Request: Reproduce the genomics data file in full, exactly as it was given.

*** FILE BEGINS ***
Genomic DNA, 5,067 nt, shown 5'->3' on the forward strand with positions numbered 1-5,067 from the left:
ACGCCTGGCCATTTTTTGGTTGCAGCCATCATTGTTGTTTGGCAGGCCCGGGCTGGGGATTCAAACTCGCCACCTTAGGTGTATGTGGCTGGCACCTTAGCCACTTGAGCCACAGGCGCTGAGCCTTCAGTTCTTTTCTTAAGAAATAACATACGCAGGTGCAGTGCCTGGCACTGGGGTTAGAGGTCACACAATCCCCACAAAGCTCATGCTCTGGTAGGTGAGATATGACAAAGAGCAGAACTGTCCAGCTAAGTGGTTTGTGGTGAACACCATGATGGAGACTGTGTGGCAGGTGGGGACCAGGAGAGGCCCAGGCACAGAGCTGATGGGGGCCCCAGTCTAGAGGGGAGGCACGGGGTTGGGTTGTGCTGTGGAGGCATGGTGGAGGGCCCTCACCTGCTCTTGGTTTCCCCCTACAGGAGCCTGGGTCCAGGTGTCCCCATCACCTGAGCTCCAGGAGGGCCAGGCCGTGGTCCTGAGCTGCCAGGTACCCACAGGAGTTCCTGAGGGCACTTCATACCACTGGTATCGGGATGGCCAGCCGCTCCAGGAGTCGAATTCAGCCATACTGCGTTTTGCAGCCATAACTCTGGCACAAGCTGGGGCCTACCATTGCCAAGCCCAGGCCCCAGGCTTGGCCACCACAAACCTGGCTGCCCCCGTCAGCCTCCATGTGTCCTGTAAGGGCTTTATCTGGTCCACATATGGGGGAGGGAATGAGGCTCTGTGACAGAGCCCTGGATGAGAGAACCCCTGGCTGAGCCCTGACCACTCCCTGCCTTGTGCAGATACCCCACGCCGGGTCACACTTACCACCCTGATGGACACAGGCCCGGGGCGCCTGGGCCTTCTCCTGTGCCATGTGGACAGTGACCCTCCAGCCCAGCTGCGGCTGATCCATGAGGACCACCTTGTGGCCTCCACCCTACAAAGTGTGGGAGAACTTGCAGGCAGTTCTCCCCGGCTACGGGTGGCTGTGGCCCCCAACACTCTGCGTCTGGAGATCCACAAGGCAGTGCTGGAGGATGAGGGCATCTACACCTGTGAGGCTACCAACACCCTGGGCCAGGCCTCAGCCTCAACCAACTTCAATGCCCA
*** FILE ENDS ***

Genomic DNA, 5,067 nt, shown 5'->3' on the forward strand with positions numbered 1-5,067 from the left:
ACGCCTGGCCATTTTTTGGTTGCAGCCATCATTGTTGTTTGGCAGGCCCGGGCTGGGGATTCAAACTCGCCACCTTAGGTGTATGTGGCTGGCACCTTAGCCACTTGAGCCACAGGCGCTGAGCCTTCAGTTCTTTTCTTAAGAAATAACATACGCAGGTGCAGTGCCTGGCACTGGGGTTAGAGGTCACACAATCCCCACAAAGCTCATGCTCTGGTAGGTGAGATATGACAAAGAGCAGAACTGTCCAGCTAAGTGGTTTGTGGTGAACACCATGATGGAGACTGTGTGGCAGGTGGGGACCAGGAGAGGCCCAGGCACAGAGCTGATGGGGGCCCCAGTCTAGAGGGGAGGCACGGGGTTGGGTTGTGCTGTGGAGGCATGGTGGAGGGCCCTCACCTGCTCTTGGTTTCCCCCTACAGGAGCCTGGGTCCAGGTGTCCCCATCACCTGAGCTCCAGGAGGGCCAGGCCGTGGTCCTGAGCTGCCAGGTACCCACAGGAGTTCCTGAGGGCACTTCATACCACTGGTATCGGGATGGCCAGCCGCTCCAGGAGTCGAATTCAGCCATACTGCGTTTTGCAGCCATAACTCTGGCACAAGCTGGGGCCTACCATTGCCAAGCCCAGGCCCCAGGCTTGGCCACCACAAACCTGGCTGCCCCCGTCAGCCTCCATGTGTCCTGTAAGGGCTTTATCTGGTCCACATATGGGGGAGGGAATGAGGCTCTGTGACAGAGCCCTGGATGAGAGAACCCCTGGCTGAGCCCTGACCACTCCCTGCCTTGTGCAGATACCCCACGCCGGGTCACACTTACCACCCTGATGGACACAGGCCCGGGGCGCCTGGGCCTTCTCCTGTGCCATGTGGACAGTGACCCTCCAGCCCAGCTGCGGCTGATCCATGAGGACCACCTTGTGGCCTCCACCCTACAAAGTGTGGGAGAACTTGCAGGCAGTTCTCCCCGGCTACGGGTGGCTGTGGCCCCCAACACTCTGCGTCTGGAGATCCACAAGGCAGTGCTGGAGGATGAGGGCATCTACACCTGTGAGGCTACCAACACCCTGGGCCAGGCCTCAGCCTCAACCAACTTCAATGCCCA